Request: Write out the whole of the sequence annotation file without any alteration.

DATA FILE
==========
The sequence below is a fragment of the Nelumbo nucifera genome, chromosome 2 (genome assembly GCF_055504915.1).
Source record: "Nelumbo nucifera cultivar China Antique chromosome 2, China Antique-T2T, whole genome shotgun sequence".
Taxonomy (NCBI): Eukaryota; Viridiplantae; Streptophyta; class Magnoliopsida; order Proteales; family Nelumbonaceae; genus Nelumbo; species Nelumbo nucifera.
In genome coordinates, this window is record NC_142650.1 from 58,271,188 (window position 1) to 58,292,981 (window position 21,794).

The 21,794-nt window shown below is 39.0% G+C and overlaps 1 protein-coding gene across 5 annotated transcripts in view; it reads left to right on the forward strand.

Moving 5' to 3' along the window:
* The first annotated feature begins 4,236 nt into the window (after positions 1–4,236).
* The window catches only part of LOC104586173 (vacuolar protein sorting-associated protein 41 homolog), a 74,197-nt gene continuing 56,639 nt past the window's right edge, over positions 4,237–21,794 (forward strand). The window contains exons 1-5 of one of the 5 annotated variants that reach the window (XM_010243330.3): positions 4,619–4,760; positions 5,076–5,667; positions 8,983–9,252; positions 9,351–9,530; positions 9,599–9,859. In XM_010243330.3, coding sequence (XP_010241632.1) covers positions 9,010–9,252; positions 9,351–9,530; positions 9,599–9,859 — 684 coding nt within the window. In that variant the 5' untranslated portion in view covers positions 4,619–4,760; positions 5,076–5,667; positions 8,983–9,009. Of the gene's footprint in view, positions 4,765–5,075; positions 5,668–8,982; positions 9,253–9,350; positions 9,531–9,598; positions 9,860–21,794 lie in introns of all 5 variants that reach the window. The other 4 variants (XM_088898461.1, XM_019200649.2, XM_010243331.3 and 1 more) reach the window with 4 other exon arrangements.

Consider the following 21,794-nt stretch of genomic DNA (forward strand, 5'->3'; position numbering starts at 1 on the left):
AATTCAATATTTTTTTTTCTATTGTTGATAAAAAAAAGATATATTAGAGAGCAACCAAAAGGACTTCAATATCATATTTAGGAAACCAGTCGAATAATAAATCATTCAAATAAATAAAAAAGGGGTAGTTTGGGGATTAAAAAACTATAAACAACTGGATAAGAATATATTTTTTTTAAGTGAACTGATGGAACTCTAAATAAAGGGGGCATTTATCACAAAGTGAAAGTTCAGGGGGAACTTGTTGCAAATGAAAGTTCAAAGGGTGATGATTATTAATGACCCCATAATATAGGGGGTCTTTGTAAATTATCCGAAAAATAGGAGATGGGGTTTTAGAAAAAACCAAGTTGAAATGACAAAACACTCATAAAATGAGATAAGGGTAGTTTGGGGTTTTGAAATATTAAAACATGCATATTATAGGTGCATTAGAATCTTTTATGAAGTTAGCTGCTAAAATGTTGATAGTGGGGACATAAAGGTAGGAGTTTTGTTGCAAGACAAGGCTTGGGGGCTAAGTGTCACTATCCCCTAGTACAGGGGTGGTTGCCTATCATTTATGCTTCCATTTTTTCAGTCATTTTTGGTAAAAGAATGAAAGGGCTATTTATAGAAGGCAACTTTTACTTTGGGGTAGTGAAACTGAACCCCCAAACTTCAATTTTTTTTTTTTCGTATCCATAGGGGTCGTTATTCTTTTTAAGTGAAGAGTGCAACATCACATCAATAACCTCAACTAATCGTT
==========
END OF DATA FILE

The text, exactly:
The sequence below is a fragment of the Nelumbo nucifera genome, chromosome 2 (genome assembly GCF_055504915.1).
Source record: "Nelumbo nucifera cultivar China Antique chromosome 2, China Antique-T2T, whole genome shotgun sequence".
Taxonomy (NCBI): Eukaryota; Viridiplantae; Streptophyta; class Magnoliopsida; order Proteales; family Nelumbonaceae; genus Nelumbo; species Nelumbo nucifera.
In genome coordinates, this window is record NC_142650.1 from 58,271,188 (window position 1) to 58,292,981 (window position 21,794).

The 21,794-nt window shown below is 39.0% G+C and overlaps 1 protein-coding gene across 5 annotated transcripts in view; it reads left to right on the forward strand.

Moving 5' to 3' along the window:
* The first annotated feature begins 4,236 nt into the window (after positions 1–4,236).
* The window catches only part of LOC104586173 (vacuolar protein sorting-associated protein 41 homolog), a 74,197-nt gene continuing 56,639 nt past the window's right edge, over positions 4,237–21,794 (forward strand). The window contains exons 1-5 of one of the 5 annotated variants that reach the window (XM_010243330.3): positions 4,619–4,760; positions 5,076–5,667; positions 8,983–9,252; positions 9,351–9,530; positions 9,599–9,859. In XM_010243330.3, coding sequence (XP_010241632.1) covers positions 9,010–9,252; positions 9,351–9,530; positions 9,599–9,859 — 684 coding nt within the window. In that variant the 5' untranslated portion in view covers positions 4,619–4,760; positions 5,076–5,667; positions 8,983–9,009. Of the gene's footprint in view, positions 4,765–5,075; positions 5,668–8,982; positions 9,253–9,350; positions 9,531–9,598; positions 9,860–21,794 lie in introns of all 5 variants that reach the window. The other 4 variants (XM_088898461.1, XM_019200649.2, XM_010243331.3 and 1 more) reach the window with 4 other exon arrangements.

Consider the following 21,794-nt stretch of genomic DNA (forward strand, 5'->3'; position numbering starts at 1 on the left):
AATTCAATATTTTTTTTTCTATTGTTGATAAAAAAAAGATATATTAGAGAGCAACCAAAAGGACTTCAATATCATATTTAGGAAACCAGTCGAATAATAAATCATTCAAATAAATAAAAAAGGGGTAGTTTGGGGATTAAAAAACTATAAACAACTGGATAAGAATATATTTTTTTTAAGTGAACTGATGGAACTCTAAATAAAGGGGGCATTTATCACAAAGTGAAAGTTCAGGGGGAACTTGTTGCAAATGAAAGTTCAAAGGGTGATGATTATTAATGACCCCATAATATAGGGGGTCTTTGTAAATTATCCGAAAAATAGGAGATGGGGTTTTAGAAAAAACCAAGTTGAAATGACAAAACACTCATAAAATGAGATAAGGGTAGTTTGGGGTTTTGAAATATTAAAACATGCATATTATAGGTGCATTAGAATCTTTTATGAAGTTAGCTGCTAAAATGTTGATAGTGGGGACATAAAGGTAGGAGTTTTGTTGCAAGACAAGGCTTGGGGGCTAAGTGTCACTATCCCCTAGTACAGGGGTGGTTGCCTATCATTTATGCTTCCATTTTTTCAGTCATTTTTGGTAAAAGAATGAAAGGGCTATTTATAGAAGGCAACTTTTACTTTGGGGTAGTGAAACTGAACCCCCAAACTTCAATTTTTTTTTTTTCGTATCCATAGGGGTCGTTATTCTTTTTAAGTGAAGAGTGCAACATCACATCAATAACCTCAACTAATCGTT